It’s been a rough summer for e-cigarettes. Once sold as the safer alternative to traditional, combustible cigarettes, e-cigs are now associated with a national outbreak of mystery respiratory illnesses, six deaths, and a fraudulent marketing campaign.
The Centers for Disease Control have advised people to stop vaping, and in September the Food and Drug Administration sent a stern warning to Juul, the largest American e-cigarette brand, to stop advertising its products as safe ways to quit smoking. The Trump administration even announced plans to ban flavored e-cigs. But as a new paper published this week in JAMA Internal Medicine shows, the FDA has done a poor and inconsistent job protecting the public from new tobacco products in the first place. “It’s really demonstrating a regulatory failure,” says Sven Jordt, an e-cigarette researcher at Duke who authored the paper.
This paper only looked at one ingredient in mint and menthol e-cigarette juice, but it points to a larger game of cat and mouse that the tobacco industry has been playing with regulators for more than a century—a game that has consistently limited the FDA’s authority, ignored scientific research, and marshalled courts and lawmakers against strong regulation. And the techniques that protected tobacco in the 1900s, 1960s, and 2000s ultimately led to the unchecked proliferation of under-studied and potentially dangerous new nicotine products now used by millions of American teenagers.
We’ll explore the wily machinations of big tobacco in a moment, but first let’s look at what this particular study found. Jordt and his colleague Sairam V. Jabba looked at five popular e-cigarette brands that contain a toxic chemical called pulegone, a carcinogen that can also cause liver and kidney failure. Then they calculated the risk of pulegone exposure for a vaper by dividing the safe level of exposure listed by the FDA by the amounts included in each e-cig. They found that mint- and menthol-flavored e-cigarettes contain extremely high levels of the chemical. Ingested in very large quantities, pulegone can be deadly; the chemical is banned in the European Union and in California. “If these amounts were in food, FDA would immediately ask the manufacturer to pull this off the markets or even impose fines,” Jordt says.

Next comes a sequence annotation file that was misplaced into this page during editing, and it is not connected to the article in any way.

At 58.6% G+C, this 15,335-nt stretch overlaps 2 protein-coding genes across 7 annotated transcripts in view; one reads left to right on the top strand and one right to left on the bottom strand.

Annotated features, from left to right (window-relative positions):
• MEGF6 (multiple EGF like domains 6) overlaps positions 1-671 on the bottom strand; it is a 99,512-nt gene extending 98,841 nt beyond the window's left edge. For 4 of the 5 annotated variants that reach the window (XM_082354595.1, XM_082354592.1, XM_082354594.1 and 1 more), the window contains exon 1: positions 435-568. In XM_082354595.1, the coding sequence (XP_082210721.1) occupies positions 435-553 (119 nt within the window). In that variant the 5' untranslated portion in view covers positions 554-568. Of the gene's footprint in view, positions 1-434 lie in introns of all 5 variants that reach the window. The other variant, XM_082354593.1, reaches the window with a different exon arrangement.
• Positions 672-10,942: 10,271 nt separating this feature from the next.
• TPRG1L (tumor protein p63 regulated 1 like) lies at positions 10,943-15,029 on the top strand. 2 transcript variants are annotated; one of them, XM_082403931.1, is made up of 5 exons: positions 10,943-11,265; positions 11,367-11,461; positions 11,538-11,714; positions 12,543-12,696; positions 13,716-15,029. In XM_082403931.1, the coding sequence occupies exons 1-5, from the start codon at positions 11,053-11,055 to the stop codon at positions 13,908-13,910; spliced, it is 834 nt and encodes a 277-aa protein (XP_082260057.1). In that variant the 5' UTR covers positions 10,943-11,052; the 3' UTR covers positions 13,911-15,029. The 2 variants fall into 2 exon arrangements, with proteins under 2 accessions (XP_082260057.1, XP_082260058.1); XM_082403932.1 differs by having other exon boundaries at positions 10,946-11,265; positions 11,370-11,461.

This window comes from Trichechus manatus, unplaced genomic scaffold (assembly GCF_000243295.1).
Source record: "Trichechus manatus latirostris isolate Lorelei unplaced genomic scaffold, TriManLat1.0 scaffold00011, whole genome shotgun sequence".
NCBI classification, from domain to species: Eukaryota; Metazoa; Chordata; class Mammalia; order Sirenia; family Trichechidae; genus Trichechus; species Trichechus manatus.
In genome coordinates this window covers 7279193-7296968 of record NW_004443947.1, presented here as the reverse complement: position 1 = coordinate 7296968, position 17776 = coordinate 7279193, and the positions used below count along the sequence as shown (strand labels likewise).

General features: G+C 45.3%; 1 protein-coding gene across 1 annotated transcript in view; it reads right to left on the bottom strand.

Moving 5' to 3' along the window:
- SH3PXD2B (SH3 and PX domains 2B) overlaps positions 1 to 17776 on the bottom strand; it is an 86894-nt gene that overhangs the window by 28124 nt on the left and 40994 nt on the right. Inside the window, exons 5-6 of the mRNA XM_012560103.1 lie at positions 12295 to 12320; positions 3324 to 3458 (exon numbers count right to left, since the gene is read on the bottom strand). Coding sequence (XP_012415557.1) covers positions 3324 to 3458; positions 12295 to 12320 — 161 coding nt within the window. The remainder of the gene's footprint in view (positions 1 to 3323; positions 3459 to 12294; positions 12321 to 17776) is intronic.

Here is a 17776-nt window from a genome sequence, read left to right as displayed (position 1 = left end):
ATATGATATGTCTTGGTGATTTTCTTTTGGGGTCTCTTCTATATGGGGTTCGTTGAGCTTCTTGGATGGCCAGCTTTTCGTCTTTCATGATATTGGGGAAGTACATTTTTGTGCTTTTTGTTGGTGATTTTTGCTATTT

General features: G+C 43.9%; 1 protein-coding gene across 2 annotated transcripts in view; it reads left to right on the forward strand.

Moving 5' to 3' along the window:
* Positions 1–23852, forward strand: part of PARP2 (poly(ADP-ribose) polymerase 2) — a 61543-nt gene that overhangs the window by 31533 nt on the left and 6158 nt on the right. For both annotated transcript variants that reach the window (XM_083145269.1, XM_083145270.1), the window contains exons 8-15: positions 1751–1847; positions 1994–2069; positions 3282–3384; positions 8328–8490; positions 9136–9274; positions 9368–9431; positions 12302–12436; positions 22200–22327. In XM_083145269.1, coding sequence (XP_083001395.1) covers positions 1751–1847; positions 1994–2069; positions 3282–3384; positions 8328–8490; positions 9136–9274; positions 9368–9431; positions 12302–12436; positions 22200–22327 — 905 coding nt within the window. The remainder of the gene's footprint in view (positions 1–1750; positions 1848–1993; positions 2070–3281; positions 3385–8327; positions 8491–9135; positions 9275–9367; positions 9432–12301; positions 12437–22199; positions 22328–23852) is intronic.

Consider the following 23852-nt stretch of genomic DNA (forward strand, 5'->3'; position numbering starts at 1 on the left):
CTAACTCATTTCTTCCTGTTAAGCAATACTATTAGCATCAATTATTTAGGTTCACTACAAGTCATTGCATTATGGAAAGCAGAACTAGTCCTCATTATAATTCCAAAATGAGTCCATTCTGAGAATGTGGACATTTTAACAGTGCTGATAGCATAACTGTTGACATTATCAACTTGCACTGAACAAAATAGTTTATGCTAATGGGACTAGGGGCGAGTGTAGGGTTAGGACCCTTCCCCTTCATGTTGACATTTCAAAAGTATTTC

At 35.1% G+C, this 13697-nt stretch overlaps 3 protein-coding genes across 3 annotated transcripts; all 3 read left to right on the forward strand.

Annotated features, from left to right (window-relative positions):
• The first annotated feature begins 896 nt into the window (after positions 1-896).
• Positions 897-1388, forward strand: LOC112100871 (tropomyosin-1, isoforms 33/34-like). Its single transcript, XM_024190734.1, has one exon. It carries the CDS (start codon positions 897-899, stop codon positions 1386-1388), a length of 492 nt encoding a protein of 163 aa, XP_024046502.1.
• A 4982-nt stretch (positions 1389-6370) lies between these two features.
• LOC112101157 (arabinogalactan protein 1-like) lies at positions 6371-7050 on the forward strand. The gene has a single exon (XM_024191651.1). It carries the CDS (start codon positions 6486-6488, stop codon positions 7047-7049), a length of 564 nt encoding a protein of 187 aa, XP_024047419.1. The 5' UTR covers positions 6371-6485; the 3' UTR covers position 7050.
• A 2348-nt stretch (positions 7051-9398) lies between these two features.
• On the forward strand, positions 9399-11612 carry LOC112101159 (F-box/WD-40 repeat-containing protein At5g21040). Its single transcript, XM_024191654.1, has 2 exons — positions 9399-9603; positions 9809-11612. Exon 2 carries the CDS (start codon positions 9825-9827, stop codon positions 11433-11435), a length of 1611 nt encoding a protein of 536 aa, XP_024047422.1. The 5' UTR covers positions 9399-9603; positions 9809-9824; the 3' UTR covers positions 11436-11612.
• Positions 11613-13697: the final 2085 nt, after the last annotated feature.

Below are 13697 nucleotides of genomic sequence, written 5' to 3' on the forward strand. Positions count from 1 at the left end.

Jordt and Jabba found that the levels of pulegone in e-cigarettes were thousands of times higher than the amounts that would be acceptable in food products. E-cigs even had levels several thousand times higher than the concentrations in regular menthol cigarettes. The FDA doesn’t regulate tobacco and food the same way, and Jordt acknowledges that there are no studies that evaluate how inhaling pulegone affects the body. But, he says, the lungs are much more delicate and susceptible to toxins than our digestive systems, and regulatory agencies usually accept that inhaling a chemical will double the risks of exposure. The FDA has strictly regulated carcinogens in food since the 1920s but, Jordt says, “In e-cigarettes there’s basically currently no serious regulation.”
Indeed the FDA’s tenuous and questionable control over the tobacco industry traces back to the administration’s origins. The FDA actually emerged out of the outrage over Upton Sinclair’s 1906 book The Jungle, which shocked Americans with gory details of the unregulated meatpacking industry. The new regulatory body had a mandate to oversee everything from over-the-counter drugs and blood transfusions to food and, after 1938, cosmetics. But not tobacco.
Tobacco had long been considered a drug whose smoke could, like the sanitizing power of fire, stop infections. It was prescribed for toothaches, skin conditions, and the plague. But after Congress established the FDA, tobacco companies worked hard to make sure their product wouldn’t be considered a drug and therefore wouldn’t fall under the administration’s purview. In later years, the industry pressured senators and congressional representatives from tobacco-farming states to limit the FDA’s control over the product.